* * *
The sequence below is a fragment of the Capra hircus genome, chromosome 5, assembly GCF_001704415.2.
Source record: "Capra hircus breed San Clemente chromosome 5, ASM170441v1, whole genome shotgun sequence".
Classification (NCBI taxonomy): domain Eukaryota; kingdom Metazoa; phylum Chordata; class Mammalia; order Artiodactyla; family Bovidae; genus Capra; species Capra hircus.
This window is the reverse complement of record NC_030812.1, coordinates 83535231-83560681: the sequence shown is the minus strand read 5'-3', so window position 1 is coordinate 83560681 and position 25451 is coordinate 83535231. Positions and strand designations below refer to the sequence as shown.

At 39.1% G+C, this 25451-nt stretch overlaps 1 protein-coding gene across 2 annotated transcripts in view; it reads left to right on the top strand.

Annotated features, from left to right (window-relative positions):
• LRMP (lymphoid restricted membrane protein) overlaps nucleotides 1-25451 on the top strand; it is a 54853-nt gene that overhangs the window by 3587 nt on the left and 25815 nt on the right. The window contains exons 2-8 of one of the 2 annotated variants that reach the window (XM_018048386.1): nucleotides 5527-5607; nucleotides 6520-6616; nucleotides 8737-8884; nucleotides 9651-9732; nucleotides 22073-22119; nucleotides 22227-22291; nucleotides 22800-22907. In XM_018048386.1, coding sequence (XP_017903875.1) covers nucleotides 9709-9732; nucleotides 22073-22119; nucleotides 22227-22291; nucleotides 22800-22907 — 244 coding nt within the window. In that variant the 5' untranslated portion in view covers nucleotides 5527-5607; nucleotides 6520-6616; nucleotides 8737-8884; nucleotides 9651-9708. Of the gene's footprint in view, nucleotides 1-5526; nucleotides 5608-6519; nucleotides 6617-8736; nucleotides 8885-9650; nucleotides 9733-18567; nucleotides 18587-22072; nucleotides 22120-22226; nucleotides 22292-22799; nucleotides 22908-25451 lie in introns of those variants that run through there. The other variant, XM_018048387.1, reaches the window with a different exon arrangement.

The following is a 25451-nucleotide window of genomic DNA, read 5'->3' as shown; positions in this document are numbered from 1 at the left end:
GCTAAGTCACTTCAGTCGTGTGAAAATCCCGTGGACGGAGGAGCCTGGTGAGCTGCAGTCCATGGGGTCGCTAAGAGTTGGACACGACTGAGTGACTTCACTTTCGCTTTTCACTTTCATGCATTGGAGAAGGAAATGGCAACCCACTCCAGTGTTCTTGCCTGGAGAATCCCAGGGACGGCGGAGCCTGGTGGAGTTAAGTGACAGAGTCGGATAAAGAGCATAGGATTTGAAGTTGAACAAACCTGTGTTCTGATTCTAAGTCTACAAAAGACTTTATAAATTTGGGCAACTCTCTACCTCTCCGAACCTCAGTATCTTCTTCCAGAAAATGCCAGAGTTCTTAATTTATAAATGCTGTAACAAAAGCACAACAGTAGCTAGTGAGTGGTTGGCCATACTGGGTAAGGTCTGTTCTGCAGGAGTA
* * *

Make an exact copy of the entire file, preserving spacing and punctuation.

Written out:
The sequence below is a fragment of the Capra hircus genome, chromosome 5, assembly GCF_001704415.2.
Source record: "Capra hircus breed San Clemente chromosome 5, ASM170441v1, whole genome shotgun sequence".
Classification (NCBI taxonomy): domain Eukaryota; kingdom Metazoa; phylum Chordata; class Mammalia; order Artiodactyla; family Bovidae; genus Capra; species Capra hircus.
This window is the reverse complement of record NC_030812.1, coordinates 83535231-83560681: the sequence shown is the minus strand read 5'-3', so window position 1 is coordinate 83560681 and position 25451 is coordinate 83535231. Positions and strand designations below refer to the sequence as shown.

At 39.1% G+C, this 25451-nt stretch overlaps 1 protein-coding gene across 2 annotated transcripts in view; it reads left to right on the top strand.

Annotated features, from left to right (window-relative positions):
• LRMP (lymphoid restricted membrane protein) overlaps nucleotides 1-25451 on the top strand; it is a 54853-nt gene that overhangs the window by 3587 nt on the left and 25815 nt on the right. The window contains exons 2-8 of one of the 2 annotated variants that reach the window (XM_018048386.1): nucleotides 5527-5607; nucleotides 6520-6616; nucleotides 8737-8884; nucleotides 9651-9732; nucleotides 22073-22119; nucleotides 22227-22291; nucleotides 22800-22907. In XM_018048386.1, coding sequence (XP_017903875.1) covers nucleotides 9709-9732; nucleotides 22073-22119; nucleotides 22227-22291; nucleotides 22800-22907 — 244 coding nt within the window. In that variant the 5' untranslated portion in view covers nucleotides 5527-5607; nucleotides 6520-6616; nucleotides 8737-8884; nucleotides 9651-9708. Of the gene's footprint in view, nucleotides 1-5526; nucleotides 5608-6519; nucleotides 6617-8736; nucleotides 8885-9650; nucleotides 9733-18567; nucleotides 18587-22072; nucleotides 22120-22226; nucleotides 22292-22799; nucleotides 22908-25451 lie in introns of those variants that run through there. The other variant, XM_018048387.1, reaches the window with a different exon arrangement.

The following is a 25451-nucleotide window of genomic DNA, read 5'->3' as shown; positions in this document are numbered from 1 at the left end:
GCTAAGTCACTTCAGTCGTGTGAAAATCCCGTGGACGGAGGAGCCTGGTGAGCTGCAGTCCATGGGGTCGCTAAGAGTTGGACACGACTGAGTGACTTCACTTTCGCTTTTCACTTTCATGCATTGGAGAAGGAAATGGCAACCCACTCCAGTGTTCTTGCCTGGAGAATCCCAGGGACGGCGGAGCCTGGTGGAGTTAAGTGACAGAGTCGGATAAAGAGCATAGGATTTGAAGTTGAACAAACCTGTGTTCTGATTCTAAGTCTACAAAAGACTTTATAAATTTGGGCAACTCTCTACCTCTCCGAACCTCAGTATCTTCTTCCAGAAAATGCCAGAGTTCTTAATTTATAAATGCTGTAACAAAAGCACAACAGTAGCTAGTGAGTGGTTGGCCATACTGGGTAAGGTCTGTTCTGCAGGAGTA